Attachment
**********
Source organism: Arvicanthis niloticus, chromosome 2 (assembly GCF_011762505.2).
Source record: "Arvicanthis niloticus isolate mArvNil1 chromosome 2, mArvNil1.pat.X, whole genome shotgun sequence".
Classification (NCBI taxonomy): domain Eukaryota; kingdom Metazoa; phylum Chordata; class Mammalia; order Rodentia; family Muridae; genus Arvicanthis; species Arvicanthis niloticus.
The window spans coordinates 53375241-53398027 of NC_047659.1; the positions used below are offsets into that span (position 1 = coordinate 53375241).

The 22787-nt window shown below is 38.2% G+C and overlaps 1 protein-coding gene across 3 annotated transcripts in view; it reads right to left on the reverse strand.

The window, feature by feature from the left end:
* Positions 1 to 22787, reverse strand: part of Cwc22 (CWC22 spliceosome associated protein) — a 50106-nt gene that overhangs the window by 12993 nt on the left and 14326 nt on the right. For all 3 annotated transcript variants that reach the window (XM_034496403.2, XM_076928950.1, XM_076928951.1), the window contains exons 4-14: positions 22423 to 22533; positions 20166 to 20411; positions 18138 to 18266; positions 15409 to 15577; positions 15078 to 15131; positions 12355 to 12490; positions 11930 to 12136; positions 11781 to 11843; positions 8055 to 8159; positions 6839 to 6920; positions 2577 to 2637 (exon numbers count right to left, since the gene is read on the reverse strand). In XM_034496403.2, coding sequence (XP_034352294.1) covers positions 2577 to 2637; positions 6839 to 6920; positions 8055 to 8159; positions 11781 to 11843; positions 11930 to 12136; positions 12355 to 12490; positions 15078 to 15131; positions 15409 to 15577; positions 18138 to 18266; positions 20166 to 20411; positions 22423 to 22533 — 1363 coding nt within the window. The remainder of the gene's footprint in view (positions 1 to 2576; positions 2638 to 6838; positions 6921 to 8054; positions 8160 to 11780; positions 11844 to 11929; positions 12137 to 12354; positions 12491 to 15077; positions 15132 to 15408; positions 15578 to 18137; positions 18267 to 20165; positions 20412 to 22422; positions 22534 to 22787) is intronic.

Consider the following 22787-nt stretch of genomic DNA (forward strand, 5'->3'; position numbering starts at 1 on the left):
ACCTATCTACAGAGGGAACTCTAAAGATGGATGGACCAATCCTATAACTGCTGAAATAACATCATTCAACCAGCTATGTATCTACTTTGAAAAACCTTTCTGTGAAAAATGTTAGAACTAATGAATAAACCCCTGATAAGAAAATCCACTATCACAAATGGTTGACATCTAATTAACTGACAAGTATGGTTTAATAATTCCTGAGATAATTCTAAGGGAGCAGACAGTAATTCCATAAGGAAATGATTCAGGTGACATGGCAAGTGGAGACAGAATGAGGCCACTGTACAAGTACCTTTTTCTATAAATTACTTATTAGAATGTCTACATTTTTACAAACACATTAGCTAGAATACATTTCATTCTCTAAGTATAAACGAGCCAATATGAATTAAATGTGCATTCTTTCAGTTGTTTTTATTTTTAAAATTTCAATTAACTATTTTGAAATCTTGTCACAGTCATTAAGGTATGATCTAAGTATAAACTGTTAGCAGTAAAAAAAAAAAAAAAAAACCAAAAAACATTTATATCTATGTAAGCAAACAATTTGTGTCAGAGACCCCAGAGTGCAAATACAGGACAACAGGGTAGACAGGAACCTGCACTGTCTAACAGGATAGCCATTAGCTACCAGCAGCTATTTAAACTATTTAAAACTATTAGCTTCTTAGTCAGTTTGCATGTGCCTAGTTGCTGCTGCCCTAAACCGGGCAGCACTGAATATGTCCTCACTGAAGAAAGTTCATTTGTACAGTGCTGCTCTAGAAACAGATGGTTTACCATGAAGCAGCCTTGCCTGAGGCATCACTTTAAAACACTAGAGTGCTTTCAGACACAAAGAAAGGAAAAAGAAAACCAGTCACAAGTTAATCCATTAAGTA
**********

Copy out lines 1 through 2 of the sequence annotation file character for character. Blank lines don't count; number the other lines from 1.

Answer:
Source organism: Arvicanthis niloticus, chromosome 2 (assembly GCF_011762505.2).
Source record: "Arvicanthis niloticus isolate mArvNil1 chromosome 2, mArvNil1.pat.X, whole genome shotgun sequence".